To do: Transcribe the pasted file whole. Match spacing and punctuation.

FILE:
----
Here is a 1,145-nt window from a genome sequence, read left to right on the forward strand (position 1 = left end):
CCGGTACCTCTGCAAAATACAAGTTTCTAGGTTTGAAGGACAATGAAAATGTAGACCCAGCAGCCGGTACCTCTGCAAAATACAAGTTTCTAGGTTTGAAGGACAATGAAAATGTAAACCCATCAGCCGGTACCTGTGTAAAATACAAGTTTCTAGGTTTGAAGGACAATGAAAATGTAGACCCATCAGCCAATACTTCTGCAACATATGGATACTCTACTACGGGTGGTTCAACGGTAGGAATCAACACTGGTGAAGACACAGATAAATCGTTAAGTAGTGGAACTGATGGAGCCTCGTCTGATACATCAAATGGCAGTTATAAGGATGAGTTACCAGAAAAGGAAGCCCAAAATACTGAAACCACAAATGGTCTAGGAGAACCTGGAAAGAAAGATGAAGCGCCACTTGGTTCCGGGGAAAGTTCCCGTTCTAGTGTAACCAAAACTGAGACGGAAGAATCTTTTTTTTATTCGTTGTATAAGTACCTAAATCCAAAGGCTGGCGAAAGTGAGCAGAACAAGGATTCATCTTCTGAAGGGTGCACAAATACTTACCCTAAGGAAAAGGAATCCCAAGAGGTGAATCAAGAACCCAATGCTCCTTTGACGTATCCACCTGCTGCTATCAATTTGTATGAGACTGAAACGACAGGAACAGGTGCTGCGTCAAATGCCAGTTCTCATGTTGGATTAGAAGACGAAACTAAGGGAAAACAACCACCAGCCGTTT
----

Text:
Here is a 1,145-nt window from a genome sequence, read left to right on the forward strand (position 1 = left end):
CCGGTACCTCTGCAAAATACAAGTTTCTAGGTTTGAAGGACAATGAAAATGTAGACCCAGCAGCCGGTACCTCTGCAAAATACAAGTTTCTAGGTTTGAAGGACAATGAAAATGTAAACCCATCAGCCGGTACCTGTGTAAAATACAAGTTTCTAGGTTTGAAGGACAATGAAAATGTAGACCCATCAGCCAATACTTCTGCAACATATGGATACTCTACTACGGGTGGTTCAACGGTAGGAATCAACACTGGTGAAGACACAGATAAATCGTTAAGTAGTGGAACTGATGGAGCCTCGTCTGATACATCAAATGGCAGTTATAAGGATGAGTTACCAGAAAAGGAAGCCCAAAATACTGAAACCACAAATGGTCTAGGAGAACCTGGAAAGAAAGATGAAGCGCCACTTGGTTCCGGGGAAAGTTCCCGTTCTAGTGTAACCAAAACTGAGACGGAAGAATCTTTTTTTTATTCGTTGTATAAGTACCTAAATCCAAAGGCTGGCGAAAGTGAGCAGAACAAGGATTCATCTTCTGAAGGGTGCACAAATACTTACCCTAAGGAAAAGGAATCCCAAGAGGTGAATCAAGAACCCAATGCTCCTTTGACGTATCCACCTGCTGCTATCAATTTGTATGAGACTGAAACGACAGGAACAGGTGCTGCGTCAAATGCCAGTTCTCATGTTGGATTAGAAGACGAAACTAAGGGAAAACAACCACCAGCCGTTT